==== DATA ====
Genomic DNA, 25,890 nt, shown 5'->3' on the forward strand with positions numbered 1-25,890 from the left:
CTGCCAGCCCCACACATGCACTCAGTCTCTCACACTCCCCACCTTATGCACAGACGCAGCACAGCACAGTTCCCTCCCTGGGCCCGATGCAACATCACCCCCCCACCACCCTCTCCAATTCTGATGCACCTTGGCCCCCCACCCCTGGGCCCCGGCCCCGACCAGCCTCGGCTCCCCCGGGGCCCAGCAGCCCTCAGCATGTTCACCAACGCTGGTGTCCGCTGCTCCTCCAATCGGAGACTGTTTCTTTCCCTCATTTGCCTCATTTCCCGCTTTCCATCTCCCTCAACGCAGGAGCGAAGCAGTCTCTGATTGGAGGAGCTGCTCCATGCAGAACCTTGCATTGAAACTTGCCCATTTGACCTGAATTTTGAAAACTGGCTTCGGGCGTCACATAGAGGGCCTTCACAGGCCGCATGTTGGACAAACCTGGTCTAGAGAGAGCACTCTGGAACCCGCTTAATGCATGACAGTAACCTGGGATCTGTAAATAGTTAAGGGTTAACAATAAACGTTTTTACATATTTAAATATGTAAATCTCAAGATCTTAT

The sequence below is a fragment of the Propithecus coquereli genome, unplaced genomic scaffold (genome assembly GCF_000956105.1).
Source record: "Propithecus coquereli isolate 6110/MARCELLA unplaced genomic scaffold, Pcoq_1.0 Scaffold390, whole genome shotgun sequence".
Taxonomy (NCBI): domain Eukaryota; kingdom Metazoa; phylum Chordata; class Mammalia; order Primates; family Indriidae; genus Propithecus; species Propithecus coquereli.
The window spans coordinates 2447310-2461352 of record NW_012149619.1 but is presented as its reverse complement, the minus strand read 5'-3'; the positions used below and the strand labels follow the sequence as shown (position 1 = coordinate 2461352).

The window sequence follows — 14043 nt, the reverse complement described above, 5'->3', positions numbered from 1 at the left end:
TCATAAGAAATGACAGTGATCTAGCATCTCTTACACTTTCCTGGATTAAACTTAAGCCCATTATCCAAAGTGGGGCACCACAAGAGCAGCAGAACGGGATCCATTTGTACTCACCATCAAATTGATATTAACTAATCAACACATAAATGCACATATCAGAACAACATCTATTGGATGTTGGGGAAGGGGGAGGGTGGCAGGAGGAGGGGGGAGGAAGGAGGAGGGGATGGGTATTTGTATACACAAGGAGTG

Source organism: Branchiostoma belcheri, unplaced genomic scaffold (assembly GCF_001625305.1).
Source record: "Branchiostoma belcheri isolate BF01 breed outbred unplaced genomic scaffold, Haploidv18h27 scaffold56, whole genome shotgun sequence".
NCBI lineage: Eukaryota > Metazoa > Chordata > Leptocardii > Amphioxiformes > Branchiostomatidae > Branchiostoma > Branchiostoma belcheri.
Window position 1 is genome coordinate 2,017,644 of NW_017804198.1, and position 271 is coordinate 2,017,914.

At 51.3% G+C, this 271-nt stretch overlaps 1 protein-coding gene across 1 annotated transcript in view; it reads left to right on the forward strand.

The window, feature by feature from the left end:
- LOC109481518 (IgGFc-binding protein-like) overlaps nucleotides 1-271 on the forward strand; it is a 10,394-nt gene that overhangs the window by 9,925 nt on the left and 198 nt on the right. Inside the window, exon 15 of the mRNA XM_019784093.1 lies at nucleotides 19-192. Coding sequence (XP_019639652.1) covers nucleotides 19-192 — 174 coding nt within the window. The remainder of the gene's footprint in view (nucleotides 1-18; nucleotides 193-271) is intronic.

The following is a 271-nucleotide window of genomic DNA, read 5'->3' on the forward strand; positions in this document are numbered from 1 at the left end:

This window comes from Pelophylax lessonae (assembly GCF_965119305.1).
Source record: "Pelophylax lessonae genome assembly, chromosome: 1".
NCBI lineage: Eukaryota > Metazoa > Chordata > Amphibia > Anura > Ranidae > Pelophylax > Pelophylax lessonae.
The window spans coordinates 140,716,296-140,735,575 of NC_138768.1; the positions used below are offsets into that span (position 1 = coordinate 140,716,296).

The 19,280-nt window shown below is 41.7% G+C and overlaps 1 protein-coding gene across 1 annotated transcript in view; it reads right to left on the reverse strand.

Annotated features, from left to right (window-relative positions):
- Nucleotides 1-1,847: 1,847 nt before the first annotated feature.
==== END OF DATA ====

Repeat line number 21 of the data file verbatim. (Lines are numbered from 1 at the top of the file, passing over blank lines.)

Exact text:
The 19,280-nt window shown below is 41.7% G+C and overlaps 1 protein-coding gene across 1 annotated transcript in view; it reads right to left on the reverse strand.